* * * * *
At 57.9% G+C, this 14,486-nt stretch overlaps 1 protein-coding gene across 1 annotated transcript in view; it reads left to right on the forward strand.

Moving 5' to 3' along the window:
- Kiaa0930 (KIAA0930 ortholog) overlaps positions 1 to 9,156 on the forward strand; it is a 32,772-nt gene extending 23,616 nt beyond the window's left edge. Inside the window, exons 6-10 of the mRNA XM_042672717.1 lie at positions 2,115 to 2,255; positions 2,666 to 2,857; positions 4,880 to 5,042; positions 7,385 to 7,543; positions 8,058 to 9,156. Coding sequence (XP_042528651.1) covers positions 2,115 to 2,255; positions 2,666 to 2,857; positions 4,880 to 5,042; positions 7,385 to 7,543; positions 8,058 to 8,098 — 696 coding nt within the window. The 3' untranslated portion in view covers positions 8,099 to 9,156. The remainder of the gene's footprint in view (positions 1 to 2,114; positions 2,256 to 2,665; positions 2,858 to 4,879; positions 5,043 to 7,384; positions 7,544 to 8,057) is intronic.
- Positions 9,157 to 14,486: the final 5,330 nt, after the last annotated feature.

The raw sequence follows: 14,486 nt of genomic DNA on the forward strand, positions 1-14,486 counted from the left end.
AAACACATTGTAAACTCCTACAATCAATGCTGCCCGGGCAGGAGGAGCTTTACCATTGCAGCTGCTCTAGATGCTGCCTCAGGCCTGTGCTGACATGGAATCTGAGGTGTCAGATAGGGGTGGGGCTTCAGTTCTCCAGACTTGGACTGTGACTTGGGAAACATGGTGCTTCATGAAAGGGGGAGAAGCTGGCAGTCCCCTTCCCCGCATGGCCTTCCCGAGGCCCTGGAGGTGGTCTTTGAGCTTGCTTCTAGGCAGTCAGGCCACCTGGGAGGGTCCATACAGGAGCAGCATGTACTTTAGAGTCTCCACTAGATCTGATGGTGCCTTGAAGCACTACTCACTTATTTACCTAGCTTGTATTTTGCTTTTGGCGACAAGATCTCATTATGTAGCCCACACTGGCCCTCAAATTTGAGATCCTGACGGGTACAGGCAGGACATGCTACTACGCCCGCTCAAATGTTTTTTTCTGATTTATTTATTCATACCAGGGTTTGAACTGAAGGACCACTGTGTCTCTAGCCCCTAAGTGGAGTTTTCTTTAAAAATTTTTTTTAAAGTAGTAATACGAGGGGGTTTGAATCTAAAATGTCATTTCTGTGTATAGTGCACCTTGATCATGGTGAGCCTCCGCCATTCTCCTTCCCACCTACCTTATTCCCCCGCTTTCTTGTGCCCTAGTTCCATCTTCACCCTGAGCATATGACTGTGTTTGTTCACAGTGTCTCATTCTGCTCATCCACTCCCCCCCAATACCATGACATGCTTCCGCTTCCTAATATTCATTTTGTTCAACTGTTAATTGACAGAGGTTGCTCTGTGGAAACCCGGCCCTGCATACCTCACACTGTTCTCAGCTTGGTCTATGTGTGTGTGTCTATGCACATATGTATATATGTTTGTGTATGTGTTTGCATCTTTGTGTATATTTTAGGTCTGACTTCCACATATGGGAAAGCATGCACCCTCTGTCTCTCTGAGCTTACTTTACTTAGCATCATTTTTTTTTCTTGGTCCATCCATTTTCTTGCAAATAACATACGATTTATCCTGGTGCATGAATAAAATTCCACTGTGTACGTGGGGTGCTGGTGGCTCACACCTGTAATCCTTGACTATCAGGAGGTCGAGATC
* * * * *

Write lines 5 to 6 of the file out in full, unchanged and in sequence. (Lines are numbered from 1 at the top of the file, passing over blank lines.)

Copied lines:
The raw sequence follows: 14,486 nt of genomic DNA on the forward strand, positions 1-14,486 counted from the left end.
AAACACATTGTAAACTCCTACAATCAATGCTGCCCGGGCAGGAGGAGCTTTACCATTGCAGCTGCTCTAGATGCTGCCTCAGGCCTGTGCTGACATGGAATCTGAGGTGTCAGATAGGGGTGGGGCTTCAGTTCTCCAGACTTGGACTGTGACTTGGGAAACATGGTGCTTCATGAAAGGGGGAGAAGCTGGCAGTCCCCTTCCCCGCATGGCCTTCCCGAGGCCCTGGAGGTGGTCTTTGAGCTTGCTTCTAGGCAGTCAGGCCACCTGGGAGGGTCCATACAGGAGCAGCATGTACTTTAGAGTCTCCACTAGATCTGATGGTGCCTTGAAGCACTACTCACTTATTTACCTAGCTTGTATTTTGCTTTTGGCGACAAGATCTCATTATGTAGCCCACACTGGCCCTCAAATTTGAGATCCTGACGGGTACAGGCAGGACATGCTACTACGCCCGCTCAAATGTTTTTTTCTGATTTATTTATTCATACCAGGGTTTGAACTGAAGGACCACTGTGTCTCTAGCCCCTAAGTGGAGTTTTCTTTAAAAATTTTTTTTAAAGTAGTAATACGAGGGGGTTTGAATCTAAAATGTCATTTCTGTGTATAGTGCACCTTGATCATGGTGAGCCTCCGCCATTCTCCTTCCCACCTACCTTATTCCCCCGCTTTCTTGTGCCCTAGTTCCATCTTCACCCTGAGCATATGACTGTGTTTGTTCACAGTGTCTCATTCTGCTCATCCACTCCCCCCCAATACCATGACATGCTTCCGCTTCCTAATATTCATTTTGTTCAACTGTTAATTGACAGAGGTTGCTCTGTGGAAACCCGGCCCTGCATACCTCACACTGTTCTCAGCTTGGTCTATGTGTGTGTGTCTATGCACATATGTATATATGTTTGTGTATGTGTTTGCATCTTTGTGTATATTTTAGGTCTGACTTCCACATATGGGAAAGCATGCACCCTCTGTCTCTCTGAGCTTACTTTACTTAGCATCATTTTTTTTTCTTGGTCCATCCATTTTCTTGCAAATAACATACGATTTATCCTGGTGCATGAATAAAATTCCACTGTGTACGTGGGGTGCTGGTGGCTCACACCTGTAATCCTTGACTATCAGGAGGTCGAGATC